The leader of the Opposition says that the proposed Royal Commission should go into every part of the Commonwealth. To that suggestion the words of the comic song can most fittingly be applied - it would be “ Years and years, and years and years, and years “ before the Commission reported. I have not yet known of a Commission that has not wasted time and’ delayed action, and their results have not been worth half what they have cost. The right -honorable member spoke of the Commission on the Public Sendee in New South Wales. I should have thought his bitter memories of that affair would cause him to leave’ it alone. What good did it do? It simply delayed the settlement of the question. If we are honest; we have this matter in our own hands. If the hours are too long, let us pass an Act tha’t no employ^ in the Department shall work beyond eight hours, and wherever an employe- has to work longer, let him send in his account and lie paid. Let us provide the money, and not compel the Treasurer to refuse to make fresh appointments. What Treasurer, has done as much as ‘the present Treasurer has? The Post Office authorities said that they wanted 1,000 extra employes to put an end to the present system, bu’r only two-thirds of that number could be provided because the Treasurer could net supply the money required. With regard to. Commissions, I may fairly quote the words of ‘the cynical German philosopher,- that “ If ‘the Almighty had placed the making ‘ of the earth in the hands of a Commission, it would not have been made yet.” I speak with a knowledge of many Commissions. I have been on them, and know how delay takes place. If the present Postmaster-General were appointed as a Commission ro deal with this great question, I should have every confidence in the result. I know no man who has done more than he has in the fight against sweating. With Mr. Stephen Barker as organizer, he and the Rev. Mr. Edgar, Mrs. Muir, and others .did splendid work as a Committee against sweating. I am sure ‘the Prime Minister, if he were pre-sent, would indorse that statement. The first complaint in regard to the conduct of the Department is ‘the long hours. This Parliament can stop that, or say that every man who works overtime shall be paid for it. Another complaint is tha’t it is hard for the employes to advance. There must be great difficulty in such a large Department in satisfying every one who wishes to be advanced. I am a great believer in examinations, and should like to see some form of examination adopted, by which those in the fifth class could prove their fitness for promotion to the fourth class, and so on through the service. If there were ten carpenters working together, one week would be quite sufficient to show who was the best workman amongst them. I thought it only fair to my friend the Postmaster-General to give him my meed of thanks for the workhe has done. To show that I have full confidence in him, I shall vote against the proposed Royal Commission unless I am fully convinced that it can getthrough its work in a short time. The honorable member for Cook suggested the appointment of a Commission to control the Post Office independently of this House, but the splendidly officered body of which he is the secretary, and therefore the directing officer, would not seek for any one outside their ranks, over whom they had no control, to fill his place if he resigned. Parliament should keep full control of the Department.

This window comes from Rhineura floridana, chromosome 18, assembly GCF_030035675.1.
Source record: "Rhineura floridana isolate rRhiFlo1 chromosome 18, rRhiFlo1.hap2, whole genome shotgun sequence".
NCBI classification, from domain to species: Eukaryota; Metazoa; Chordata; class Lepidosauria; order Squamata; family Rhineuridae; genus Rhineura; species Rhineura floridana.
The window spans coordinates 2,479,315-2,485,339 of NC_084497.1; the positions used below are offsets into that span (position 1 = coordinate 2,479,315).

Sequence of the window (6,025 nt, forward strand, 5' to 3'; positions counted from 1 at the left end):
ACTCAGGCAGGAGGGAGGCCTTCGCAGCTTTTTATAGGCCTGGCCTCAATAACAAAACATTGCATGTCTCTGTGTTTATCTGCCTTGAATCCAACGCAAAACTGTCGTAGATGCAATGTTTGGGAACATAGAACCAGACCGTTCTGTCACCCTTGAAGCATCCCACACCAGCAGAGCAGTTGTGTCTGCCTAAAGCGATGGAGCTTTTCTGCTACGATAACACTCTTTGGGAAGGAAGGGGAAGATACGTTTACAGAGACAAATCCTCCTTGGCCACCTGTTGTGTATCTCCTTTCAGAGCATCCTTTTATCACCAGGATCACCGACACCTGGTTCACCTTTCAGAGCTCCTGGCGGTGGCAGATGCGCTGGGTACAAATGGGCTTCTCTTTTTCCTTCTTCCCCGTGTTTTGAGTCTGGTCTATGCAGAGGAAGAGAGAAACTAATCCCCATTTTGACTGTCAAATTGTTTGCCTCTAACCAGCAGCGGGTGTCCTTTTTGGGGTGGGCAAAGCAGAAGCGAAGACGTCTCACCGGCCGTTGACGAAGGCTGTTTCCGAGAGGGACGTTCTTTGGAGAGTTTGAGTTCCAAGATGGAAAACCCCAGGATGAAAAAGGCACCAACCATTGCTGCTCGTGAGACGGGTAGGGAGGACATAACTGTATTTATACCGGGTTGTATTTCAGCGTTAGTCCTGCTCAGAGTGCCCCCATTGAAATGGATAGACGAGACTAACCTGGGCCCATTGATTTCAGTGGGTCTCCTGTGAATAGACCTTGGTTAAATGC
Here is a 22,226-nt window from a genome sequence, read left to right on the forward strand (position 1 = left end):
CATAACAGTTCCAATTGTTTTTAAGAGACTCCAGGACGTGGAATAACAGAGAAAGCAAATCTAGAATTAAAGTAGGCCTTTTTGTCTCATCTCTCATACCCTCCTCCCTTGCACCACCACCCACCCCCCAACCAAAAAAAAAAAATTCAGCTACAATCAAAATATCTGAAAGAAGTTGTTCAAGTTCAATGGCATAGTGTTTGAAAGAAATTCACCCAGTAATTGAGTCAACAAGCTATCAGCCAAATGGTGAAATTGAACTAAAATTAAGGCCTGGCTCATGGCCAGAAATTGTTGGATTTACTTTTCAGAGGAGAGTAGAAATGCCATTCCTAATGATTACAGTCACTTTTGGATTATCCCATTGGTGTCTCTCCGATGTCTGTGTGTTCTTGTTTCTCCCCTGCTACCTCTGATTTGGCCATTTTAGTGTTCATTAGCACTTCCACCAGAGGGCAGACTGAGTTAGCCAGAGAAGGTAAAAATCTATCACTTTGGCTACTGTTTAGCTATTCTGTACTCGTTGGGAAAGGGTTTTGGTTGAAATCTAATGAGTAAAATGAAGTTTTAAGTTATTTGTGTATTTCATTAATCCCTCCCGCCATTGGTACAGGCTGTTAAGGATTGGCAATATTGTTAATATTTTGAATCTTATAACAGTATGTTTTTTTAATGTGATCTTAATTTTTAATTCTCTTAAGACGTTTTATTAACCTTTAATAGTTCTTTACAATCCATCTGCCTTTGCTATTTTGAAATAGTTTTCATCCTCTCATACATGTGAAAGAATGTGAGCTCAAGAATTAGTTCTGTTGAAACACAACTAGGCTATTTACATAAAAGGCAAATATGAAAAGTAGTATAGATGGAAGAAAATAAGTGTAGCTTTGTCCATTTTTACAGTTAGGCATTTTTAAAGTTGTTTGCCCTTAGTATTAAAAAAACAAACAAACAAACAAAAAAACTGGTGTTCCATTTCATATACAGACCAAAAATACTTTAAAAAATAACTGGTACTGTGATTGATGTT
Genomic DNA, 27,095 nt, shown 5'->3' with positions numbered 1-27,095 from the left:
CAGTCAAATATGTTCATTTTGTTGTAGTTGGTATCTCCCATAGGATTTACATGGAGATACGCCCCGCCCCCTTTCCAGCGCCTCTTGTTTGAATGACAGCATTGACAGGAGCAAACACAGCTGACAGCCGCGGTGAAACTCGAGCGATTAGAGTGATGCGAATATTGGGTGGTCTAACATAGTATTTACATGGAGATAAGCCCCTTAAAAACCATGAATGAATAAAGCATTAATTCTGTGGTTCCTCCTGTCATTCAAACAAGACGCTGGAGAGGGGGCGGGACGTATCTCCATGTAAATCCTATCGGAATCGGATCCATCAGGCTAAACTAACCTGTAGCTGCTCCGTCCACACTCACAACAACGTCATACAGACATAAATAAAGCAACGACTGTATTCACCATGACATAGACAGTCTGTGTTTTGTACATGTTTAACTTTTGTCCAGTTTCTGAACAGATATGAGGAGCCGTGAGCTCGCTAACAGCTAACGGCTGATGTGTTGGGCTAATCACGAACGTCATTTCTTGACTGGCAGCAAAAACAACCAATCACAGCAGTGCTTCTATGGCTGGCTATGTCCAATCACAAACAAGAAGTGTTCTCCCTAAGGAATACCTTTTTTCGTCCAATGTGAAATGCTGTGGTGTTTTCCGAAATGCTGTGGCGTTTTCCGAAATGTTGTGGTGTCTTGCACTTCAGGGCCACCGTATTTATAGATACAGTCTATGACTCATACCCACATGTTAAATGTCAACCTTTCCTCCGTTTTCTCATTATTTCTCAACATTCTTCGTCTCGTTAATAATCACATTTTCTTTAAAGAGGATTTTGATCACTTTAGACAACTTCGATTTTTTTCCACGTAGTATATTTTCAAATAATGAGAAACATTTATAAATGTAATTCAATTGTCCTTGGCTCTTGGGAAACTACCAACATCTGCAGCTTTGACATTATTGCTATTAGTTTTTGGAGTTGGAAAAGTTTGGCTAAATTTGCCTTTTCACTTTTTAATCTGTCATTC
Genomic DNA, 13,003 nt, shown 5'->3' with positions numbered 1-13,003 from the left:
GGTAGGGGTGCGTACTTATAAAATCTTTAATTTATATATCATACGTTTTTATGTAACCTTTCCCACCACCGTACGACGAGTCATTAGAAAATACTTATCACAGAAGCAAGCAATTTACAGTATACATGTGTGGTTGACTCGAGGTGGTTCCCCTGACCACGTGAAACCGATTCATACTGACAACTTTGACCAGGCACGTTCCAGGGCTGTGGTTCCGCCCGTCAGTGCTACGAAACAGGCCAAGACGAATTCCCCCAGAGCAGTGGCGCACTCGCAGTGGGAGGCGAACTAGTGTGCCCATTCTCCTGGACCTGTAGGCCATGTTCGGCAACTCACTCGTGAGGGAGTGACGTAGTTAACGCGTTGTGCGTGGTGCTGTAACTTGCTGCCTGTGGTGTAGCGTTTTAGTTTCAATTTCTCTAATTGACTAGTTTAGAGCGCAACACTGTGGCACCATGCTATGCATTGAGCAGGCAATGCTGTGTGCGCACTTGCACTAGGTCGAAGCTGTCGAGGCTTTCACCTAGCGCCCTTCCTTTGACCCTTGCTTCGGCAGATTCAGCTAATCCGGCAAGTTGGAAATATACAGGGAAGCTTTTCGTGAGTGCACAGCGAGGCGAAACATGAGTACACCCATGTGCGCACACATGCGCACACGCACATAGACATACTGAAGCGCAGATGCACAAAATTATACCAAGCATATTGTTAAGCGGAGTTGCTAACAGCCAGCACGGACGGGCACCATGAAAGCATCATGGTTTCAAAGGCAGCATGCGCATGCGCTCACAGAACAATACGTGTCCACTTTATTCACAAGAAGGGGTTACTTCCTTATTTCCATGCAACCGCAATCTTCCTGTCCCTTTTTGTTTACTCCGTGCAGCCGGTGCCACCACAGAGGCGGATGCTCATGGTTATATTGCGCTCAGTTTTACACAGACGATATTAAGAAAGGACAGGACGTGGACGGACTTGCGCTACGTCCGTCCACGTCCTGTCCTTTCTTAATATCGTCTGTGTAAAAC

– I urged the appointment of a body of Commissioners, like the Railways Commissioners, but with a Wages Board and an appeal to an Arbitration Court for the redress of grievances.